not much changes in the certification … this is also a small problem with which we have to deal … it is hard with RAST to cause collapses which come within the measurement field, i.e. I have to pull down harshly, I have to use tricks or ploys, I have to pull down the A- and B-risers on one side simultaneously just to cause the collapse, and either it is too small or it is beyond the line and too big. However the situation is such that I can only get a certification if I come within the collapse field. And then it gets difficult for the test pilots – is it better to take the one that’s too small or the one that’s too big? And we are then in some instances 2 categories apart. And this means it is also to some extent the case that the time we are now investing is not about whether RAST is working better or worse, but rather we have to find a way that I still somehow come within the ramge for certification and RAST still works well. And that involves firstly the positioning of RAST, how far to the rear or the front to position it and secondly how sealed the valves are. If I make the valves completely sealed and I position the RAST between B and C, then there are hardly any more collapses, but nor can I get any gliders certified. And now I gradually move towards the C level and try to find a compromise somewhere. This has worked relatively well for us with the new ARCUS RS, as we have upper limit all A and lower limit we have 1 or 2B – I believe – and this is also typical of RAST … the more weight is on it, the more stable it becomes.

Now let’s look at point 1 – Inflation behaviour on launch…

Better inflation behaviour on launch – 1.

RAST Swing Paragliders

Typical for RAST: the whole canopy is inflated at the front and the rear section is still empty, and that works very reliably. The interesting thing is that if you inflate a glider and it is inflated fully at the front but empty at the rear, as in the photo, then this has an interesting effect: it inflates, is stable, stays above the pilot’s head and it does not overshoot, because in that moment the profile is auto-stable, i.e. it is still not inflated at the back, this is a type of reflex profile …

RAST Swing Paragliders

This has several advantages:

1. it does not launch the pilot unintentionally, regardless of how strong the wind is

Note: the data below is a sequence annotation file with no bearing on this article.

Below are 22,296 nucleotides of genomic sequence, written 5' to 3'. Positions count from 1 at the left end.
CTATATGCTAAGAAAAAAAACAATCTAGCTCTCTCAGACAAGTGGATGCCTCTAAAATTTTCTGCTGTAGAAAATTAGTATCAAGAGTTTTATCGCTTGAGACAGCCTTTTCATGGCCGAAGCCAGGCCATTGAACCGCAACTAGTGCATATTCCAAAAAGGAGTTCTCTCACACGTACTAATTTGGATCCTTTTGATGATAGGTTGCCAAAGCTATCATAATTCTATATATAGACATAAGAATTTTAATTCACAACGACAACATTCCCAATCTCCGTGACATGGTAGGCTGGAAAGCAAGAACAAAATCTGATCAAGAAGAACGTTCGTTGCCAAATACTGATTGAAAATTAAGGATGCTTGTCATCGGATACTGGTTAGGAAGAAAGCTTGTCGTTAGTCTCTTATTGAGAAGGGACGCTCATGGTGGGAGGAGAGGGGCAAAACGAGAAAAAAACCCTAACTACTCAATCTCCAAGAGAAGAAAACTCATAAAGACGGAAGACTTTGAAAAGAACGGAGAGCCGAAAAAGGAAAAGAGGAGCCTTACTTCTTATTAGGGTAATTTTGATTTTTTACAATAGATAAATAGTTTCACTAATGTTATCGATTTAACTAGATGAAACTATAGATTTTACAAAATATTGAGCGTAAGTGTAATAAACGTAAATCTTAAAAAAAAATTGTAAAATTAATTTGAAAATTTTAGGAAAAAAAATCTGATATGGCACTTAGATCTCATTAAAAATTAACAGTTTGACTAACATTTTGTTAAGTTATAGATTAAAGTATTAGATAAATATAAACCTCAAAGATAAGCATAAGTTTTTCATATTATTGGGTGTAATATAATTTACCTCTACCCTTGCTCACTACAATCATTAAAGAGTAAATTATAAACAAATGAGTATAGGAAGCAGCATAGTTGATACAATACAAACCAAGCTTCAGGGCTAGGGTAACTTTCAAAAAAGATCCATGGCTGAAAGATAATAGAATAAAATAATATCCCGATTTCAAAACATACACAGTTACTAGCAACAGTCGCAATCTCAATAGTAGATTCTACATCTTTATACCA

2. it doesn’t overshoot

3. regardless of how powerfully the student or the pilot runs, you will no longer have the effect that the centre collapses because the rear section fills first and the air does not go in quickly enough at the front. Here it is completely the opposite. I can also run full speed, it promptly inflates fully at the front, nevertheless rises above the pilot and it normally doesn’t overshoot. This has worked well so far.

The same thing in strong winds …

RAST Swing Paragliders

You see above that the profile is still empty at the back in the inflation phase – this is a type of “self-stabilising profile”, and in the middle it is then fully inflated, and then it really starts to carry properly.
We’re talking here about ½ – 1 second which you save on launch, but that is quite a considerable time on launching, before the profile carries. This is usually the exact length of time the pilot needs to turn around comfortably.

And this also works really well! We were in South America for 5 weeks with extremely windy launch sites, and in particular, in some instances we were doing cliff launches. And it was very pleasant not to be immediately launched off whenever the wing was inflated.

RAST Swing Paragliders

You can see this again here: the front section is fully inflated and the rear section is still slightly empty. The pilot is running directly towards the glider…it is also important if it is very windy on launch to always go towards the glider, relieve the pressure, so it rises comfortably.

Inflate the glider firmly and run up gently, there’s no more stress on launch. If it’s fully inflated at the front, then it will carry.

The next point …

What happens now with a tailwind, if it needs more until it inflates….

We somehow came across this by chance. We were at Stubai during the winter, where there is of course always a tailwind with snow…and we thought, hmm, this is going to be exciting now, launching here with a tailwind. And we launched at the same time with 3 tandems, with RAST, and interestingly enough we were airborne after three steps. And anyhow we thought: this isn’t what we’re used to…we filmed the whole thing from the side and worked out that in a tailwind the normal gliders try to line themselves up with the gradient of the slope …

In a tailwind, “aligning itself with the direction of the slope” – 2

RAST Swing Paragliders

In a tailwind, “aligning itself with the direction of the slope” – 2

…just like the orange glider here without RAST … it is just always a bit further ahead, the wind is coming from above downwards, following the slope, and thus the canopy adjusts itself to its normal glide angle as well. That’s why the canopy (without RAST) overtakes us if we’re inflating on a slope regardless of how fast we run, it is always further ahead, I have to brake and I have to run after it like a madman. This is completely normal, we’re all used to it.